Recent U.S. Terror Cases Show Evolving Threat; More than a dozen Americans have been captured or identified by the U.S. government and its allies over the past two years for actively supporting jihad, or holy war. Individuals can be radicalized over the Internet on their own through a process of self-radicalization to become a Muslim terrorist, Shut jihad websites down.
FOX NEWS WASHINGTON -- One was a drywall contractor and father, another a petite woman who cared for the elderly, another a U.S. military officer. The most alarming thing about a string of recently arrested terror suspects is that they are all Americans.
Over the past week, a Pennsylvania woman accused in a plot to kill a Swedish cartoonist, and a radicalized New Jersey man held by authorities in Yemen, have become the latest cases among more than a dozen Americans captured or identified by the U.S. government and its allies over the past two years for actively supporting jihad, or holy war.
Some, according to prosecutors, were inspired by the U.S. involvement in the Iraq and Afghanistan wars. Others, like the accused Pennsylvania woman, wanted to avenge what they considered an insult to the Prophet Mohammed. Many traveled overseas to get terrorist training. Some used home computers to foment plots.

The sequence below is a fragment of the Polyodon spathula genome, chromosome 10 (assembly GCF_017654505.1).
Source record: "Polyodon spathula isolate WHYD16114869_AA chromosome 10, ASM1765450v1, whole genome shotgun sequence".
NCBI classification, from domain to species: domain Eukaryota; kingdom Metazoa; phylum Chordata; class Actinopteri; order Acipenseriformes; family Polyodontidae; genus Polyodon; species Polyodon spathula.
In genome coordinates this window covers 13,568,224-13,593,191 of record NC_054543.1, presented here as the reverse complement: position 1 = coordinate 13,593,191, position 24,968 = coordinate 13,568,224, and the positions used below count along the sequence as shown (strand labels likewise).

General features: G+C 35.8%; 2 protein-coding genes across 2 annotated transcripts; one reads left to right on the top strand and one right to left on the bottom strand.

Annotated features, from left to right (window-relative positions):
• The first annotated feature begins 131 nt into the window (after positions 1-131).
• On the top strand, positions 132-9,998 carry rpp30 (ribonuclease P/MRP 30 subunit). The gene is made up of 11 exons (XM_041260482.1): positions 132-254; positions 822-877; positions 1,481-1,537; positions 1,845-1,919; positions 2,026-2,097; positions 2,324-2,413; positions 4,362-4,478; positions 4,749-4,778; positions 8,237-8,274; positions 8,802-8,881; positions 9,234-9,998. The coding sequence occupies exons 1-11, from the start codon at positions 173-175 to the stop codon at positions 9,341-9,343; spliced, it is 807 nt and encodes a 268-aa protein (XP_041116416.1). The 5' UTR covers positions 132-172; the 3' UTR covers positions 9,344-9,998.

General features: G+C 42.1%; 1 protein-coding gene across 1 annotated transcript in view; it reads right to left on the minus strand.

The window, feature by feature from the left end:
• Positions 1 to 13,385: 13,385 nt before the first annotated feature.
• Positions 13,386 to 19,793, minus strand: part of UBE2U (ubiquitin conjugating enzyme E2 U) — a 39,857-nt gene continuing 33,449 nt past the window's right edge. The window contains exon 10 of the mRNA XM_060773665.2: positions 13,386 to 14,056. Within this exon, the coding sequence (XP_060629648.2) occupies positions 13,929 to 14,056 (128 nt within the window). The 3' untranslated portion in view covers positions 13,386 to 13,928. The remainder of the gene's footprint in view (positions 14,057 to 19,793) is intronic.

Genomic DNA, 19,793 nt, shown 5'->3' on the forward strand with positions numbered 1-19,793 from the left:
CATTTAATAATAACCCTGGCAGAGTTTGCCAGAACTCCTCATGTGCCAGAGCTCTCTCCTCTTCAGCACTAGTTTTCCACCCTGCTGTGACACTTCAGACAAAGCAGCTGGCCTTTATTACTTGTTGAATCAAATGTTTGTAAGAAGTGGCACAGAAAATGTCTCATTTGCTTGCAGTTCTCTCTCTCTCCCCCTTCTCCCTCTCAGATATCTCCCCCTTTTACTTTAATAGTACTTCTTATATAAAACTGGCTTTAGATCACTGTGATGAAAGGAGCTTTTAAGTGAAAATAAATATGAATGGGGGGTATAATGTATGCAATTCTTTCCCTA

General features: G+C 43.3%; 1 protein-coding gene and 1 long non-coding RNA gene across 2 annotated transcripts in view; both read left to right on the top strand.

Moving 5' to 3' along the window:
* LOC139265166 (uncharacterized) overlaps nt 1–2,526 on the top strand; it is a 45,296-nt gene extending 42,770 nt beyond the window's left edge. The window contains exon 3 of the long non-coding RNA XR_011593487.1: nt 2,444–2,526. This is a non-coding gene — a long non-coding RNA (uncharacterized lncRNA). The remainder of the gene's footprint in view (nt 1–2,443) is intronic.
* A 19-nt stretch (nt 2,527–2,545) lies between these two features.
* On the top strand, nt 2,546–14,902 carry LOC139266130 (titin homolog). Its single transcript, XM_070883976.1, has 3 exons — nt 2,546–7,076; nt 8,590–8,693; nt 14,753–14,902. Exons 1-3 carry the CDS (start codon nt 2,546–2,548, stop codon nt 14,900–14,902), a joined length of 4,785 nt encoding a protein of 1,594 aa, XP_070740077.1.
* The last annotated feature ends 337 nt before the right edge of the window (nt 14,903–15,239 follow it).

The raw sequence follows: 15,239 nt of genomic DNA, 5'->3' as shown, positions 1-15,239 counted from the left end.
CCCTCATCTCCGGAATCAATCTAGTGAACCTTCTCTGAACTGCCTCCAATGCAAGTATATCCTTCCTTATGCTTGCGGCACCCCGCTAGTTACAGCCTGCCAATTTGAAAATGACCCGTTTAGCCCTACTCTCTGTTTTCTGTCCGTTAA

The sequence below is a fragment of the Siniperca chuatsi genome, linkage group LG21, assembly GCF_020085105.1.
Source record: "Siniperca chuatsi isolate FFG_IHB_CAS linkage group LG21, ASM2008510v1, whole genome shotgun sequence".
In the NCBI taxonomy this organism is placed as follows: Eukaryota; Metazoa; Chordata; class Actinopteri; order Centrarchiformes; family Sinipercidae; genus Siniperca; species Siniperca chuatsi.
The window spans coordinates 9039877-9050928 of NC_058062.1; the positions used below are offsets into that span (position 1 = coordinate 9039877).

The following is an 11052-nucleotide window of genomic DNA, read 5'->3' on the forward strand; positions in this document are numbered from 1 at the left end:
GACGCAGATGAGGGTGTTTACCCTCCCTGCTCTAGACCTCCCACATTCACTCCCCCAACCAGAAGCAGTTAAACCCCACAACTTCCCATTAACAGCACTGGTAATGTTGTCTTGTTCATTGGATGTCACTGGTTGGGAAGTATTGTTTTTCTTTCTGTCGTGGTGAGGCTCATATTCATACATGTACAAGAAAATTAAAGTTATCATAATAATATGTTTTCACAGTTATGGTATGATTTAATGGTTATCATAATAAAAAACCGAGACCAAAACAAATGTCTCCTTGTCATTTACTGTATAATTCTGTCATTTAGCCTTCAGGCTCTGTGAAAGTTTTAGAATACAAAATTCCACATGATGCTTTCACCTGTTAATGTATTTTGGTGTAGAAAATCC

There is no evidence that these cases are connected in any way. But they underscore the new reality that there is a threat from violent Islamic extremism from within the U.S. It is difficult to say whether the uptick in cases is because law enforcement has gotten better at catching suspects or if there are simply more to catch.
Most of the cases ended with suspects captured before they could act on their plans. But some were nearly ready to spring to action, like Queens resident Najibullah Zazi, 24, who pleaded guilty in February as the leader of a plot to bomb the New York subway system.
And law enforcement was too late to prevent a shooting rampage in December on the military post at Fort Hood, Texas. Army Maj. Nidal Hasan, 39, a U.S.-born Army psychiatrist of Palestinian descent, is charged with killing 13 people.
Determining how quickly a suspected homegrown terrorist goes from adopting extremist rhetoric to becoming a suicide bomber is also a challenge to law enforcement. Some people never make that leap. Others do it in a matter of months or years.
"Individuals can be radicalized in a number of ways -- by direct contact with terrorists abroad or in the United States, over the Internet or on their own through a process of self-radicalization," said Assistant Attorney General David Kris, the top counterterrorism official at the Justice, more from this source................
Bill Warner Director of CSPI..Covert Surveillance by Private Investigators at WBI Inc.